Respondent’s registration of <alamorentalcar.com> (1) incorporates Complainant’s distinctive mark ALAMO; and (2) adds generic words that are descriptive of Complainant’s business. The registration is therefore confusingly similar to this mark. It is also nearly identical to the mark ALAMO RENT-A-CAR, substituting only “rental” for “rent-a,” two terms that are nearly indistinguishable.
The Panel therefore concludes that the disputed domain name is confusingly similar to Complainant’s mark within the meaning of paragraph 4(a)(i) of the Policy.
B. Rights or Legitimate Interests
Paragraph 4(c) of the Policy describes three ways in which a Respondent may establish rights or legitimate interests in the disputed domain name. They are:
(i) before any notice of the dispute, [Respondent’s] use of, or demonstrable preparations to use, the domain name or a name corresponding to the domain name in connection with a bona fide offering of goods or services; or
(ii) [the Respondent] (as an individual, business, or other organization) has been commonly known by the domain name, even if [it has] acquired no trademark or service mark rights; or
(iii) [the Respondent is] making a legitimate noncommercial or fair use of the domain name, without intent for commercial gain to misleadingly divert consumers or to tarnish the trademark or service mark at issue.
There is no evidence in the record suggesting that Respondent was using, or preparing to use, the disputed domain name in connection with a bona fide offering of goods or services. There is also no evidence that Respondent has been commonly known by the name of “Alamo”, or “Alamo Rental Car”. Finally, Respondent has failed to establish that it is making legitimate noncommercial or fair use of the domain name. On the contrary, by diverting online consumers to a commercial travel site, Respondent is making commercial use of a domain name that incorporates Complainant’s marks. This Panel therefore finds no evidence that would support a finding that Respondent has any rights to, or legitimate interests in, the disputed domain name within the meaning of paragraph 4(a)(ii) of the Policy.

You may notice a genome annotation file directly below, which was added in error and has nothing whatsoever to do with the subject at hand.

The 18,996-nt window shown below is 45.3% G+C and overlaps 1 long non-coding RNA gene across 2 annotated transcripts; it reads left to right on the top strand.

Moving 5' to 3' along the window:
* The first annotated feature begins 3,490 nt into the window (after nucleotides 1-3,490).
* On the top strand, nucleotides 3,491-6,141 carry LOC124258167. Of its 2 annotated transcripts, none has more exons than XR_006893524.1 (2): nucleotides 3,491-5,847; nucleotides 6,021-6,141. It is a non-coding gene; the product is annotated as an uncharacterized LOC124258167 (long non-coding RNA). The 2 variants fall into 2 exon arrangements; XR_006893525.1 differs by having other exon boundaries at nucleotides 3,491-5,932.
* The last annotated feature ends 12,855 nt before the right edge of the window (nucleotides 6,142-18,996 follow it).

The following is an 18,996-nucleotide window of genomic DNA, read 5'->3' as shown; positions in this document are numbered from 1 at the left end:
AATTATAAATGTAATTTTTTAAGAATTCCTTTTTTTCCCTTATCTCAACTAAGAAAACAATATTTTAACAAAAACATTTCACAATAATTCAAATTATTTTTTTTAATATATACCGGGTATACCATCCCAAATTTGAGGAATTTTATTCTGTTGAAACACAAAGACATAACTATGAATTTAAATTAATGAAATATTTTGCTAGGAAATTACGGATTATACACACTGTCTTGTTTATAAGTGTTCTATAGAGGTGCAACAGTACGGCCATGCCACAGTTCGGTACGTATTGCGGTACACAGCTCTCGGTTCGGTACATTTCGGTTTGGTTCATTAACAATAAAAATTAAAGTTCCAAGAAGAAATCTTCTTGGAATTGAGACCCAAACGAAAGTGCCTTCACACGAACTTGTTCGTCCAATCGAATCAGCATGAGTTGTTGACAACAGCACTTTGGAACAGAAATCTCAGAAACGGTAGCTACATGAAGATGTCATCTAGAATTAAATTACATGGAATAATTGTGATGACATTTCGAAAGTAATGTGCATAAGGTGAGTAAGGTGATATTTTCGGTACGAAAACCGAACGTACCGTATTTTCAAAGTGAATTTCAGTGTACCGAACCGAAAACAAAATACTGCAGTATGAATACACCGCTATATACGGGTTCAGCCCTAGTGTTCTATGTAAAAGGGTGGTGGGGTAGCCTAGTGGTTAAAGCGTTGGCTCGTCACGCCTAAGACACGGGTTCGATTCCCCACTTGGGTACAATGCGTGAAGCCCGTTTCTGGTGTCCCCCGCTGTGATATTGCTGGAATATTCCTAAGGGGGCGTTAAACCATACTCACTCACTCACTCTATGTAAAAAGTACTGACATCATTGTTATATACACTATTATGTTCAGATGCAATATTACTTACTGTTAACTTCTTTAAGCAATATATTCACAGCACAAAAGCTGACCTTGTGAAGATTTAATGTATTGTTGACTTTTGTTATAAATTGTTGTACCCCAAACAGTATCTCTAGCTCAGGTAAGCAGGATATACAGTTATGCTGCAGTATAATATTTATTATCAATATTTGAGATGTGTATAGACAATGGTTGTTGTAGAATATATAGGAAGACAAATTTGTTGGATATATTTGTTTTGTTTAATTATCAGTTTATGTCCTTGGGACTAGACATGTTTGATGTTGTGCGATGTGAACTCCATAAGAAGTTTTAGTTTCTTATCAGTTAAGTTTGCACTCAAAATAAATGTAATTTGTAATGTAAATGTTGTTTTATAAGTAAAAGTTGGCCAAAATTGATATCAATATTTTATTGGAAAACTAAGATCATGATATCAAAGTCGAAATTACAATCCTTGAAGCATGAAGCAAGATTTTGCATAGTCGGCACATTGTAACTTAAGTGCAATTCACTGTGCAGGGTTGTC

C. Registered and Used in Bad Faith
Paragraph 4(b) of the Policy provides that the following circumstances, “in particular but without limitation,” shall constitute evidence of the registration and use of a domain name in bad faith:
(i) circumstances indicating that [the Respondent] registered or acquired the domain name primarily for the purpose of selling, renting, or otherwise transferring the domain name registration to the Complainant who is the owner of the trademark or service mark or to a competitor of that Complainant, for valuable consideration in excess of documented out-of-pocket costs directly related to the domain name; or
(ii) [the Respondent] registered the domain name in order to prevent the owner of the trademark or service mark from reflecting the mark in a corresponding domain name, provided that [the Respondent has] engaged in a pattern of such conduct; or
(iii) [the Respondent has] registered the domain name primarily for the purpose of disrupting the business of [the Complainant]; or
(iv) by using the domain name, [the Respondent has] intentionally attempted to attract, for commercial gain, Internet users to [its] web site or other on-line location, by creating a likelihood of confusion with the Complainant’s mark as to the source, sponsorship, affiliation, or endorsement of the web site or location or of a product or service on [the] web site or location.
The Panel finds two independent grounds upon which to conclude that the element of bad faith is present. First, Respondent has used the disputed domain name to redirect traffic to a commercial website of its own. Respondent has created a likelihood of confusion with Complainant’s own mark as to the source of such services, particularly because Respondent’s website is advertising travel services. Second, Respondent’s registration has prevented Complainant from reflecting that mark in a corresponding domain name. Moreover, Respondent has engaged in a pattern of such behavior, see The Sports Authority Michigan, Inc. v. Domhold Co., a/k/a D’Vaul L. (NAF Case No. 02000135011) (finding that Respondent was using the disputed domain name to redirect consumers to its own website for commercial gain).
Accordingly, the Complainant has demonstrated that each of the elements of paragraph 4(a) of the Policy is satisfied.
For all the foregoing reasons, in accordance with Paragraphs 4(i) of the Policy and 15 of the Rules, the Panel orders that the domain name <alamorentalcar.com> is transferred to the Complainant.
Dated: July 5, 2004